Rock-crystal cup

WB.123     1600–25 • Rock-crystal, silver-gilt • standing cup

Curator's Description

Miniature standing cup and cover; body of rock crystal cylinder, mounted in silver-gilt; embossed and chased; lip embossed with petal-shaped lobes; base with three busts in full relief alternating with masks within frames surrounded by trophies of fruit; baluster stem with S-shaped brackets; three busts in full relief on foot; cover similar, mounted with figure of little boy.

This object was previously owned by Robert Fitzroy, collected by Anselm von Rothschild and bequeathed to the British Museum by Ferdinand Anselm Rothschild.

How big is it?

6.7 cm wide, 22.2 cm high, 6.7 cm deep, and it weighs 279g

Detailed Curatorial Notes

Text from Tait 1991a:-

Origin: Uncertain; no silver punch-marks; previously attributed to a South German workshop about 1580, but more probably from a minor North German or Baltic centre, during first quarter of 17th century (with later additions).

Marks: No punch-marks have been struck on this piece.

Provenance: Baron Anselm von Rothschild, Vienna, before 1866. NB: This differs from the previously published account (see below).

Commentary: In Read 1902 it was stated that this object had come “from the collection of Admiral Sir Robert Fitzroy, K.C.B. (1896)”. However, this statement now appears to be incorrect.

The Order of the Bath (K.C.B. Military) had been conferred on Vice-Admiral Robert O'Brien Fitzroy on 25 May 1895 and the sale of his collection took place at Christie's on 10 December 1896, but a thorough search has revealed only one lot in which any rock-crystal objects are mentioned. This entry (lot 139) is quoted in full in a discussion of WB.124 because that piece, too, is stated in Read 1902 to have the same Fitzroy (1896) provenance. As can be seen, the Christie's Sale Catalogue brief description of lot 139 does not provide any secure grounds for linking this standing-cup and cover with the sale of Admiral Sir Robert Fitzroy's collection in 1896.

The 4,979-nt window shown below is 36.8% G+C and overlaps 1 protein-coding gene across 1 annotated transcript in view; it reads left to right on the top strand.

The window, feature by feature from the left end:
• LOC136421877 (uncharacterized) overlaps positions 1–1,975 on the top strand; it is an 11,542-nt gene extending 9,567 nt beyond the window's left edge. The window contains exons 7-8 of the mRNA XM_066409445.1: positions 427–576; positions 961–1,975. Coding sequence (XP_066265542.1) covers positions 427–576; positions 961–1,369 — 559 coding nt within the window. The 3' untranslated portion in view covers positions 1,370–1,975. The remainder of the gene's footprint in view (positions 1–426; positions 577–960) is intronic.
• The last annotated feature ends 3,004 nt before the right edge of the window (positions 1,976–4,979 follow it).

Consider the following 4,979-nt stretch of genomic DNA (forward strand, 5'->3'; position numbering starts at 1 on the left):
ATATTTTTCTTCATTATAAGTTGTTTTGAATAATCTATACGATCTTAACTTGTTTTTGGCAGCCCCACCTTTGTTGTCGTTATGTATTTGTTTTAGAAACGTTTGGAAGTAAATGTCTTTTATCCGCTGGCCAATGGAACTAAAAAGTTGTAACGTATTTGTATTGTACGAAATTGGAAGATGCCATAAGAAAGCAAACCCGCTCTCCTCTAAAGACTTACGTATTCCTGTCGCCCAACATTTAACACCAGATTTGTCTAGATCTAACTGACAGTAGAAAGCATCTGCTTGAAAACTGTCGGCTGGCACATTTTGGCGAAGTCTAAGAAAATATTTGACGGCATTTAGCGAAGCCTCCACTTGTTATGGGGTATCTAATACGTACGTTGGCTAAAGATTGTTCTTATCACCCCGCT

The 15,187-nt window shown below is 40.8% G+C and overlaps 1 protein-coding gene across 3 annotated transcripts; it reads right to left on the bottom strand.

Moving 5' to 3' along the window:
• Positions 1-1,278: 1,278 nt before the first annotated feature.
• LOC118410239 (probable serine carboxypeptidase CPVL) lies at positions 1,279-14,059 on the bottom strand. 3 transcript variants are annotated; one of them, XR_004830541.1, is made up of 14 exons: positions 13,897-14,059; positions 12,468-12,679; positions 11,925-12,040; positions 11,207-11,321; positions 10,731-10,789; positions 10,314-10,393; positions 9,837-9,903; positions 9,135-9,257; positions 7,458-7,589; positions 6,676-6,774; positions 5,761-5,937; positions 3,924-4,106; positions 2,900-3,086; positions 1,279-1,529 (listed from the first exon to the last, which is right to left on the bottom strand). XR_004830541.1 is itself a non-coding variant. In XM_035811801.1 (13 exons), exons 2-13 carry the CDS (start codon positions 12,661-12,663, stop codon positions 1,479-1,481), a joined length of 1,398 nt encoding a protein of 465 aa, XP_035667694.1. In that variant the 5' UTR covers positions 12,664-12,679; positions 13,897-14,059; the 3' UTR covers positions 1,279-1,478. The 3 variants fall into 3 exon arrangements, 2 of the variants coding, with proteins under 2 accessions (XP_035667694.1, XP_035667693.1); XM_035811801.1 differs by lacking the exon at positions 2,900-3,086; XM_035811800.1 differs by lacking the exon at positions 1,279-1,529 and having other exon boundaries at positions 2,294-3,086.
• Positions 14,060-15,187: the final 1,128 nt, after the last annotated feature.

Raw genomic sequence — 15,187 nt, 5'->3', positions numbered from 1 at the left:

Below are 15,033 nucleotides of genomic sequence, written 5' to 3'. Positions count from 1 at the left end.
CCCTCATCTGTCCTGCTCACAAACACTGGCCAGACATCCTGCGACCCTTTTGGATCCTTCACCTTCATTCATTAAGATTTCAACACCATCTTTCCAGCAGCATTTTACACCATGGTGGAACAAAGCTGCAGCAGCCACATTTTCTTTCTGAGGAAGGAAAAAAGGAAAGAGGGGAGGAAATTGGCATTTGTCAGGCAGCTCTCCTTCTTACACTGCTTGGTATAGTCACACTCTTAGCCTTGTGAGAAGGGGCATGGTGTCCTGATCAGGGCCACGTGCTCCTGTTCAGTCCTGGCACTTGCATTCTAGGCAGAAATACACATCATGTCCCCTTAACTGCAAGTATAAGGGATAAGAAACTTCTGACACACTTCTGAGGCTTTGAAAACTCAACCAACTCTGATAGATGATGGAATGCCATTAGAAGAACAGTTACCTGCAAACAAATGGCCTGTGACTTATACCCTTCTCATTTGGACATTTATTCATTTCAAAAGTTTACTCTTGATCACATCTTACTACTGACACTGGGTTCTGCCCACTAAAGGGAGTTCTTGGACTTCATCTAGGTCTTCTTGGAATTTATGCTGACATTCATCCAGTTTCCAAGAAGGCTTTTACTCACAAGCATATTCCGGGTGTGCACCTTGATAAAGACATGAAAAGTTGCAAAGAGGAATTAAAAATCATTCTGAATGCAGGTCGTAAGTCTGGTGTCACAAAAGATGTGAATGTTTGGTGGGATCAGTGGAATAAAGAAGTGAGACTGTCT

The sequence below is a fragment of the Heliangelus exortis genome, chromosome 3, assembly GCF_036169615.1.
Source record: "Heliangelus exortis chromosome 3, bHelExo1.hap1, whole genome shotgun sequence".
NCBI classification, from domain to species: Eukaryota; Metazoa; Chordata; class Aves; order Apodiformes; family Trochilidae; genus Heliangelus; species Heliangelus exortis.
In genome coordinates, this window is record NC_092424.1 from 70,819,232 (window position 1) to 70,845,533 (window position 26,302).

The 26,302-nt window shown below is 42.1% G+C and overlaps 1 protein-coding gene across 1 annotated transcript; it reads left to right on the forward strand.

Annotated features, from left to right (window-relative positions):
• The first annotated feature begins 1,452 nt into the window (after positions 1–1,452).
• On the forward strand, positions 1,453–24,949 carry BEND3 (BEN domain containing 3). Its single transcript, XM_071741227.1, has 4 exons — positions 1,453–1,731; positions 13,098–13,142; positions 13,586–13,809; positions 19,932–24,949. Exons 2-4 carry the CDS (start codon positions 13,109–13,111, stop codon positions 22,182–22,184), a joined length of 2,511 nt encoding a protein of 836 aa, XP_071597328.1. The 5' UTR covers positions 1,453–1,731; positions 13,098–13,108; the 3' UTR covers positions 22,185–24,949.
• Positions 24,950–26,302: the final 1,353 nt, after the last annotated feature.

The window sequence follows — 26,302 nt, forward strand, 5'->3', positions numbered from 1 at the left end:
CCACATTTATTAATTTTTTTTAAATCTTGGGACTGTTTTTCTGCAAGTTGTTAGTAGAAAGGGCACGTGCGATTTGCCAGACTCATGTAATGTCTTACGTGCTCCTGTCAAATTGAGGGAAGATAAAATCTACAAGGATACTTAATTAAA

On the other hand, in Schestag 1866 the short description corresponds exactly except in one detail: it reads:

“19. Pokal mit Deckel von Silber, vergoldet, mit einem Cylinder von Glas. An Fuss und Deckel, sowie an dem Wulste unten am Becker aus den getriebenen Ornamenten je drei Büten herausragend. Auf dem Deckel ein Knabe. 16 Jahrh. Höhe 8¼ in., Durchm. 3.2 in.”

The one detail that differs significantly is the description of the cylinder as being composed of glass - not rock-crystal. Being particularly clear and free of flaws, it may have been assumed that it was correct to regard it as a very fine and early achievement in glass-making. On the other hand it may have been acquired primarily for its unusual merits as a piece of silver, and consequently if it was thought to be a glass replacement for the original rock-crystal, then it might not have mattered. Of the two possible explanations the last seems the less probable, for Baron Anselm had the reputation in Vienna for being a most fastidious collector, for whom only the highest standards of excellence were normally relevant.